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Finding may help explain giant black holes

July 1, 2009
Courtesy University of Leicester
and World Science staff

As­tro­no­mers are re­port­ing that they have dis­cov­ered a new class of mid-sized black hole, whose ex­ist­ence might help ex­plain how the big­gest black holes orig­i­nat­ed.

The find­ing of a black hole more than 500 times the weight of our Sun in a gal­axy about 290 mil­lion light years away is re­ported July 1 in the re­search jour­nal Na­ture. A light-year is the dis­tance light trav­els in a year.

An artist's de­pic­tion of the new light source HLX-1, shown as the light blue ob­ject to the top left of the ga­lac­tic bulge in the spir­al gal­axy ESO 243-49. (Cred­it: Heidi Sa­ge­rud)


Un­til now, iden­ti­fied black holes have been ei­ther “super-mas­sive” — sev­er­al mil­lion to sev­er­al bil­lion times the weight of the Sun —or about three to 20 times the weight of the Sun. 

The new find­ing is the first sol­id ev­i­dence of me­di­um-sized black holes, ac­cord­ing to as­t­ro­phys­i­cists at the Cen­tre d’E­tude Spa­tiale des Ray­on­nements in France, who de­tected the ob­ject with the Eu­ro­pe­an Space Agen­cy’s XMM-Newton X-ray space tel­e­scope. 

“While it is widely ac­cept­ed that stel­lar mass black holes are cre­at­ed dur­ing the death throes of mas­sive stars, it is still un­known how super-mas­sive black holes are formed,” said the pa­per’s lead au­thor, Sean Far­rell, now at the Un­ivers­ity of Leices­ter, U.K.

“One the­o­ry is that super-mas­sive black holes may be formed by the merg­er of a num­ber of in­ter­me­diate-mass black holes. To rat­i­fy such a the­o­ry, how­ev­er, you must first prove the ex­ist­ence of in­ter­me­diate black holes. 

“This is the best de­tec­tion to date” of these, he added. “The iden­ti­fica­t­ion of HLX-1 is there­fore an im­por­tant step to­wards a bet­ter un­der­stand­ing of the forma­t­ion of the super-mas­sive black holes that ex­ist at the cen­tre of the Milky Way and oth­er ga­lax­ies.”

A black hole is an ob­ject, nor­mally a rem­nant of a spent star, with such a pow­er­ful gravita­t­ional field that it per­ma­nently traps an­y­thing that passes too close, even light. This ac­counts for the “black” mon­i­ker, but in fact the re­gion sur­round­ing a black hole can be ex­tremely bright. This is be­cause the black hole’s high-rate gob­bling up of near­by stel­lar ma­te­ri­al can be­come a vi­o­lent pro­cess, which heats up the ma­te­ri­al so that it shines.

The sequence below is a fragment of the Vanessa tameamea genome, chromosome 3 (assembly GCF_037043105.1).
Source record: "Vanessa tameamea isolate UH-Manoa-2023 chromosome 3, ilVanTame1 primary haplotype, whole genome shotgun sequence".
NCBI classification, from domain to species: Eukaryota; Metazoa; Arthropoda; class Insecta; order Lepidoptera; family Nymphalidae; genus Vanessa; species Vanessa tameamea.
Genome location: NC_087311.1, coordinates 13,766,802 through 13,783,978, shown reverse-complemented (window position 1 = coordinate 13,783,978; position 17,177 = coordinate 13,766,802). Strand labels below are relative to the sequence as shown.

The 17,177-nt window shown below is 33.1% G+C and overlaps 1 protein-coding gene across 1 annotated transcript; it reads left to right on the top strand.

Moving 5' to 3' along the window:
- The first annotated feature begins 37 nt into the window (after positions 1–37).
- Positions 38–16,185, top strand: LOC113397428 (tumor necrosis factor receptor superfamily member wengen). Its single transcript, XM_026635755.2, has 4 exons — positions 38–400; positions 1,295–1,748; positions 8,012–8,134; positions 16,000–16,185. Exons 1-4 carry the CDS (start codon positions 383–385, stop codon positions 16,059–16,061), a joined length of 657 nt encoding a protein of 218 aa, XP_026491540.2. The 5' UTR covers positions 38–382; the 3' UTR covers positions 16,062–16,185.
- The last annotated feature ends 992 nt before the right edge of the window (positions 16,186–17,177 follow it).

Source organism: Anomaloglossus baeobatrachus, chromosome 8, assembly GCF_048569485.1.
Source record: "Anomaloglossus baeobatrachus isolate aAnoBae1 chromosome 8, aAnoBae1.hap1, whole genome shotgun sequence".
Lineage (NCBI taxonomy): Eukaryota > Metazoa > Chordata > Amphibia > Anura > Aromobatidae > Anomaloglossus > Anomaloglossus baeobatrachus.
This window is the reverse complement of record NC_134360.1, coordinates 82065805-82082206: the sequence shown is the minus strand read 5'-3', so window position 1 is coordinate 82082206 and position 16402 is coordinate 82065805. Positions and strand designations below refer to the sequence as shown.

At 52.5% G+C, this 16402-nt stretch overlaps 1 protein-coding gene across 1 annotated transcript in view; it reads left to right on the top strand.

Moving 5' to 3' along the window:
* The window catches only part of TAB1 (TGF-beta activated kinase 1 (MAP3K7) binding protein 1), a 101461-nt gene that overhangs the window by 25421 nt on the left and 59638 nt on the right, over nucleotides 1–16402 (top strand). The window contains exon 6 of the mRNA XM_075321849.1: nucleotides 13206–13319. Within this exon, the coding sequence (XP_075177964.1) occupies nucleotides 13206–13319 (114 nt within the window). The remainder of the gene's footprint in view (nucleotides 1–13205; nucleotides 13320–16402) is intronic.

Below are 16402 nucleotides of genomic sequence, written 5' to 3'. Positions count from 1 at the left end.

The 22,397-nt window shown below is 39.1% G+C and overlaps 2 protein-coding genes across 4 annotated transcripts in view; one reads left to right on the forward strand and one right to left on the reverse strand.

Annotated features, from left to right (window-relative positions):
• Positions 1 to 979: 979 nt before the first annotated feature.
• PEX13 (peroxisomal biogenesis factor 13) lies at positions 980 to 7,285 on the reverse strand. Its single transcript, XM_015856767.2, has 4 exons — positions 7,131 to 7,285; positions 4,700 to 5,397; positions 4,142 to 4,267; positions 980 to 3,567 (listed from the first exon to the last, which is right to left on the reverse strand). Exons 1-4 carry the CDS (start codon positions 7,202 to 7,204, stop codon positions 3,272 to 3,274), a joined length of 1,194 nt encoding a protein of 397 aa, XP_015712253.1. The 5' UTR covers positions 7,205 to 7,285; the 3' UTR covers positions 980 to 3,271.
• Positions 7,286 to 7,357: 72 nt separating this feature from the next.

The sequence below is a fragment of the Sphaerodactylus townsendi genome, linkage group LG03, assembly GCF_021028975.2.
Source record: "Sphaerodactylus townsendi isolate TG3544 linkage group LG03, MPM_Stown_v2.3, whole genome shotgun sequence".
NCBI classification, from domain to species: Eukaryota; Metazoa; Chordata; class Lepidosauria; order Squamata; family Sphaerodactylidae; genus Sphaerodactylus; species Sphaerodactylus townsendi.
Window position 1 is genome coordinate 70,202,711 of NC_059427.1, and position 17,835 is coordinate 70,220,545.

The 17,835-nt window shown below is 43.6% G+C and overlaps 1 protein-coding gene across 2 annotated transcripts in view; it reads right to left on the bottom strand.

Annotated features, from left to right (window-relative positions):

The new ob­ject, dubbed HLX-1 (Hyper-Luminous X-ray source 1), lies to­wards the edge of the gal­axy ESO 243-49. It is ultra-luminous in X-rays, about 260 mil­lion times more so than the Sun, ac­cord­ing to re­search­ers.

The X-ray sig­na­ture of HLX-1 and the lack of a coun­ter­part in op­ti­cal im­ages con­firm that it is nei­ther a fore­ground star nor a back­ground gal­axy, and its po­si­tion in­di­cates that it is not the cen­tral en­gine of the host gal­axy, as su­per­mas­sive black holes usu­ally are, sci­en­tists said.

Us­ing XMM-Newton ob­serva­t­ions car­ried out on the in 2004 and 2008, the team found that HLX-1 dis­played a varia­t­ion in its X-ray sig­na­ture. This in­di­cat­ed to in­vest­i­ga­tors that it must be a sin­gle ob­ject and not a group of many faint­er sources. The huge ra­di­ance ob­served can only be ex­plained if HLX-1 con­tains a black hole more than 500 times the mass of the Sun, Far­rell and col­leagues said.


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Astronomers are reporting that they have discovered a new class of mid-sized black hole, whose existence might help explain how the biggest black holes originated. The finding of a black hole more than 500 times the weight of our Sun in a galaxy about 290 million light years away is reported July 1 in the research journal Nature. A light-year is the distance light travels in a year. Until now, identified black holes have been either “super-massive” — several million to several billion times the weight of the Sun —or about three to 20 times the weight of the Sun. The new finding is the first solid evidence of medium-sized black holes, according to astrophysicists at the Centre d’Etude Spatiale des Rayonnements in France, who detected the object with the European Space Agency’s XMM-Newton X-ray space telescope. “While it is widely accepted that stellar mass black holes are created during the death throes of massive stars, it is still unknown how super-massive black holes are formed,” said the paper’s lead author, Sean Farrell, now at the University of Leicester, U.K. “One theory is that super-massive black holes may be formed by the merger of a number of intermediate mass black holes. To ratify such a theory, however, you must first prove the existence of intermediate black holes. “This is the best detection to date” of these, he added. “The identification of HLX-1 is therefore an important step towards a better understanding of the formation of the super-massive black holes that exist at the centre of the Milky Way and other galaxies.” A black hole is an object, normally a remnant of a spent star, with such a powerful gravitational field that it permanently traps anything that passes too close, even light. This accounts for the “black” moniker, but in fact the region surrounding a black hole can be extremely bright. This is because the black hole’s high-rate gobbling up of nearby stellar material can be a rather violent process, which heats up the material so that it shines. Astrophysicists had long believed this intermediate class of black holes, with masses, or weights, between a hundred and several hundred thousand times that of the Sun, might exist. The new object, dubbed HLX-1 (Hyper-Luminous X-ray source 1), lies towards the edge of the galaxy ESO 243-49. It is ultra-luminous in X-rays, about 260 million times more so than the Sun, according to researchers. The X-ray signature of HLX-1 and the lack of a counterpart in optical images confirm that it is neither a foreground star nor a background galaxy, and its position indicates that it is not the central engine of the host galaxy, as supermassive black holes usually are, scientists said. Using XMM-Newton observations carried out on the in 2004 and 2008, the team found that HLX-1 displayed a variation in its X-ray signature. This indicated that it must be a single object and not a group of many fainter sources. The huge radiance observed can only be explained if HLX-1 contains a black hole more than 500 times the mass of the Sun, said Farrell and colleagues.